Do you actually separate the private collection and the acquisitions for the gallery?
J: Intuitively, I realize I always separate when I ask what Lena thinks of it or when Lena asks me what I think of it. The other day, I bought an Albert Oehlen, I did it just like that, but it is also merchandise.

How does it work, do you always coordinate when you buy works for your collection? Or do you bring each other surprises from a fair?
L: It is both. In Oehlen’s case, we received an invoice at some point, and I was a little surprised, because we had looked at the auction catalog together, but hadn’t talked about this work. I think, Johann, you buy a lot of things without me knowing, don't you (laughs)?
J: Yes, that's true. But we really don't buy that much. The other day, we bought the Tobias Brothers (note: Gert and Uwe). We often buy at auctions because it is so easy.

Do you attend auctions?
J: No, we look at catalogs and bid from there. Sometimes I also get hints from colleagues regarding auctions. In this way we bought three paintings by Andi Fischer. 

L: There is clearly art that we collect for ourselves and which would make sense as an investment object.

What are you thinking of specifically, Lena?
L: A Man Ray lithograph we bought. There was so much in it for me. Man Ray connects people I adore: Erik Satie, Marcel Duchamp, William Copley. And then there's a picture he dedicated to Satie. I studied Satie scores when learning to play the piano, and Man Ray was always a character I wanted to meet. I wanted to have the picture, it's super personal and now it's hanging in our apartment next to the piano.

What was the first work you collected as a couple?
J: Was it Gloria?
L: Yes, exactly, Gloria by Shannon Ebner.
J: It is such a huge work  one can’t really live with it.
L: The word Gloria consists of six letters, at the moment only one is hanging in our apartment.

What else is hanging in your apartment or standing on the floor? Does a certain genre predominate there or do you have a concept after which you collect?
Both simultaneously: No.
L: We collect very spontaneously. Once we were at an auction where photographs by Wolfgang Tillmanns were offered, by Kate Moss. That was a spontaneous decision. It was a good fit.
J: I collected videos for some time, very concentratedly. And I have bought works that focused on the topic of “identity”: Danh Vo, Brian Young, also installation works. But I got more and more away from that.
L: Sometimes, there is just an idea, and I think it goes well with two or three other works.

If you see something you like – do you wonder whether the other would like it?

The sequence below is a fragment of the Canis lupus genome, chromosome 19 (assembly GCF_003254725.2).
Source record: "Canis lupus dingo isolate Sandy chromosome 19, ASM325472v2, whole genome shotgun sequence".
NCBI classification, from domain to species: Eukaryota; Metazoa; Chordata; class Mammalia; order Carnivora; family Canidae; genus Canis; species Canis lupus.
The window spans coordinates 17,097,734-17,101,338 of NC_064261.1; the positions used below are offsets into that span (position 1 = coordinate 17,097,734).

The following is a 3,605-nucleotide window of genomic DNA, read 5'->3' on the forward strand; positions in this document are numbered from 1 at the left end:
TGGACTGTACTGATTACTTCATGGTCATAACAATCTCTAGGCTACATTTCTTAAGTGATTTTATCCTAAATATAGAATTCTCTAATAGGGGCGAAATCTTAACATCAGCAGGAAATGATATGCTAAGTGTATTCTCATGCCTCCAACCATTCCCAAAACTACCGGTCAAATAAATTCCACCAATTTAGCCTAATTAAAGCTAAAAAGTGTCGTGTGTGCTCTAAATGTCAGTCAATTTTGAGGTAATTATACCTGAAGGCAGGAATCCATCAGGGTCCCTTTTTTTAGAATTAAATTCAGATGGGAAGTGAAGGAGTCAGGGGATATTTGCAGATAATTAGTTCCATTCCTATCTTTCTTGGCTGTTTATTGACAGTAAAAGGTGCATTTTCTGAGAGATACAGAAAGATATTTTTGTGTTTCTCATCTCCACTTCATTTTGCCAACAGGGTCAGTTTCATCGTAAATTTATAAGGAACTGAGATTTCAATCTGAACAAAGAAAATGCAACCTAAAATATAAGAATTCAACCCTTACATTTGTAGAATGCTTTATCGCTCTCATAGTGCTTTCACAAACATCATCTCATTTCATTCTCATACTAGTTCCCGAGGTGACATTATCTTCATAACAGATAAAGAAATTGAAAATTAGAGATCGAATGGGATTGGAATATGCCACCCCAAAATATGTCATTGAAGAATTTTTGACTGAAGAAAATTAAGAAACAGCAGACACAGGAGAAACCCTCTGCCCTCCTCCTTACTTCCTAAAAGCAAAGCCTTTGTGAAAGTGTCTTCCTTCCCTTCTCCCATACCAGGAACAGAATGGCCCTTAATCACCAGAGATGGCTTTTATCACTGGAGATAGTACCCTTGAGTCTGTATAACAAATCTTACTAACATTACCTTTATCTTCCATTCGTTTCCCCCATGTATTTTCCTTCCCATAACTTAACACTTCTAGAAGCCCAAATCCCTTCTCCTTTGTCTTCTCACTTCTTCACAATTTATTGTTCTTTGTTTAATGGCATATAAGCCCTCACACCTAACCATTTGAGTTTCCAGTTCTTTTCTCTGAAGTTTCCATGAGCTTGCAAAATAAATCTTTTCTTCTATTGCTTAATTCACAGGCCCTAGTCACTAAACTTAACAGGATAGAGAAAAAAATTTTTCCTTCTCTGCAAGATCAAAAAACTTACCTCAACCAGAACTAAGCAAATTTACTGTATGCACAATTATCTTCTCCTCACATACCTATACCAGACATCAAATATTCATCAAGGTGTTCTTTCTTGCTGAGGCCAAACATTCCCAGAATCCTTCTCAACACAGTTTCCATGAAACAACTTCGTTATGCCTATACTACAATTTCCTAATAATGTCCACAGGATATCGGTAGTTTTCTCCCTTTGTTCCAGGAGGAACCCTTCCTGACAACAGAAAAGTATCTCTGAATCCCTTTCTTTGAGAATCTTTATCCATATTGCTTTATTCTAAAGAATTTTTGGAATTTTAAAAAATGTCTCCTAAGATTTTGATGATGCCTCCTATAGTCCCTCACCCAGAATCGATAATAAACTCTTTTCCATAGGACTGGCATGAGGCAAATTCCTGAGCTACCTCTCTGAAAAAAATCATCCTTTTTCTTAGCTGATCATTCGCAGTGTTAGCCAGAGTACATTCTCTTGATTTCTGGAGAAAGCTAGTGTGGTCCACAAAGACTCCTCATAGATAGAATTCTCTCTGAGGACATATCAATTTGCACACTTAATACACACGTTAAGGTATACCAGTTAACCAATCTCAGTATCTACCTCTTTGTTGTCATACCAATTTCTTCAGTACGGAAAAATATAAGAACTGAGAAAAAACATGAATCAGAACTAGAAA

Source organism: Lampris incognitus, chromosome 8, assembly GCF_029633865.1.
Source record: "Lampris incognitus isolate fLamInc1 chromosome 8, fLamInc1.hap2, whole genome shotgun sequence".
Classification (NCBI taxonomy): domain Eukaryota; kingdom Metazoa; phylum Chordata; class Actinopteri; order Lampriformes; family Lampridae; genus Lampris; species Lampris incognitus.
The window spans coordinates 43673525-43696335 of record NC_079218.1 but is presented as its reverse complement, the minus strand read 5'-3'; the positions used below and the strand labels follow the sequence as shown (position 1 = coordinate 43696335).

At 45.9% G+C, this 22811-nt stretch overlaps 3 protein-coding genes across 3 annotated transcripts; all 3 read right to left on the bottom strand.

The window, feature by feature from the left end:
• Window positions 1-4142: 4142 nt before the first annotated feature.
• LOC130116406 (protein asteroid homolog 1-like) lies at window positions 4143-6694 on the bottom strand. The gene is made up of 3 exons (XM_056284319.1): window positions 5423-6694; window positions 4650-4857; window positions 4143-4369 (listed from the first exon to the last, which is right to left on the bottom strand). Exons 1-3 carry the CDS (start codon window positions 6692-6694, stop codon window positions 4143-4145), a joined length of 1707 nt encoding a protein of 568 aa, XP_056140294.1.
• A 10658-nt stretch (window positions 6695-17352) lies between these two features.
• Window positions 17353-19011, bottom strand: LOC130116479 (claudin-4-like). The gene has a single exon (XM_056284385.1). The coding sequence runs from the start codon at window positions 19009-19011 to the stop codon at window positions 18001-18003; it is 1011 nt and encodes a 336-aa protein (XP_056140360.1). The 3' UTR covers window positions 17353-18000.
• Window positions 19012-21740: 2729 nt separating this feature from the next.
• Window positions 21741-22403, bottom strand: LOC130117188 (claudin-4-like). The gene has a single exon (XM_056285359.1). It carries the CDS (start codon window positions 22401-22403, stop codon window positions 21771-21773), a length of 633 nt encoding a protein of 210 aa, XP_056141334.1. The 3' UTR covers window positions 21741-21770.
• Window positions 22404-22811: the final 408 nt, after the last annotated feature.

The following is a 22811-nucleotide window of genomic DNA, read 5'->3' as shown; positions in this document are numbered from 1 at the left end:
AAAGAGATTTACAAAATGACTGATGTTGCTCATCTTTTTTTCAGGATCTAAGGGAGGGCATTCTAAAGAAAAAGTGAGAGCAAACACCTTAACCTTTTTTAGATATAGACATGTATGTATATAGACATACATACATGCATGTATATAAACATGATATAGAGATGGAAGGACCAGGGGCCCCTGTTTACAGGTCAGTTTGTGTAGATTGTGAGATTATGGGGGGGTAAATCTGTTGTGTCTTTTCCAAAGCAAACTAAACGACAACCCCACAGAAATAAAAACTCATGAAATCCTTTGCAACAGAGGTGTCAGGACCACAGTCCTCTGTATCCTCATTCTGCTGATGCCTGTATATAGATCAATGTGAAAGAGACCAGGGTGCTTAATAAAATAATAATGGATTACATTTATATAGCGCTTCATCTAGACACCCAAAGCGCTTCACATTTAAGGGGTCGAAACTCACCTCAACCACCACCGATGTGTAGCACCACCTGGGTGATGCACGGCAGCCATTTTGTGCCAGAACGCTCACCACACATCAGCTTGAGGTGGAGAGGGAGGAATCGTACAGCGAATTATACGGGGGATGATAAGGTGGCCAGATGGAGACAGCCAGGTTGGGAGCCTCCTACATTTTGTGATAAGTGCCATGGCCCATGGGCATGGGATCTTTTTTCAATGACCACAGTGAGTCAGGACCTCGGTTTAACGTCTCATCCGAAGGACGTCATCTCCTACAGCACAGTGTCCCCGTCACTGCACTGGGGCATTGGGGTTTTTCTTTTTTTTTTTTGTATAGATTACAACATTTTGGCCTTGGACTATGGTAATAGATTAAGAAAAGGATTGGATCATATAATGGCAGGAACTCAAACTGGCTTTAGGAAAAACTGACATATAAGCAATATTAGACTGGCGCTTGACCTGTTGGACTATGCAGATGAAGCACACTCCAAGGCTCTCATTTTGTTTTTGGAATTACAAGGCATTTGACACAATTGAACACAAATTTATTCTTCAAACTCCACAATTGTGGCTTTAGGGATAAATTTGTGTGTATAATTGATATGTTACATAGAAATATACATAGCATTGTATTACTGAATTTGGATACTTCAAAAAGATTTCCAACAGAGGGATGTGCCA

J: I think it’s more like one of us likes it and shows it to the other and ask directly how he or she likes it. Now, that we talk about it, I don’t really know if I would call myself a collector at all. We have small thematic groups that harmonize with each other, but the purchase may lie more in the past. We often buy works without thinking about what we’ll do with them. I believe we are better advisors than collectors. I advise my clients how to make decisions, but I do not apply this level of planned approach to our own collection.

Nevertheless, was there a point at which you realized that you were not only accumulating art privately, but that it was a conscious decision to buy a work?
L: I think Manfred Pernice was the first work we bought together. It was a conscious decision.
J: That’s right! It wasn’t Gloria, we also have a large sculpture by Pernice. But as I said, we are actually not really structured and don’t pursue a particular agenda. Actually, we do everything wrong. We don't really separate our collection from the gallery. When I look at the Franz West lamp hanging above us, that’s from our private collection, but now it’s hanging here in the gallery; we also have a Franz West sofa.
L: But that's the beauty of it, there are so many connections. I had a lot to do with Franz West in Vienna during his last exhibition. I happened to be at the museum and he was very open and accessible, so I spent a lot of time with him at the time. These connections between us and the artists and their art are beautiful. That's always something very special.

As part of the rebuilding and restoration of St. Agnes (both of which took much longer and were more expensive than originally planned), you had to divest parts of your private collection. Among them was a picture that meant a lot to you, Johann, I am thinking of if On Kawara's date picture (October 4, 1976) that he gave you when you were a child. Do you regret selling this work today? Or perhaps you have since bought it back?
J: No, unfortunately that's always the problem with selling. Once you've sold works, you don't usually get them back, at least with established positions. With young artists it can be that you sell them at a high price and can buy them back cheaply. In retrospect, you're often smarter, but the problem is that at some point you simply reach your financing limits and the banks no longer give you money and then you just have to sell.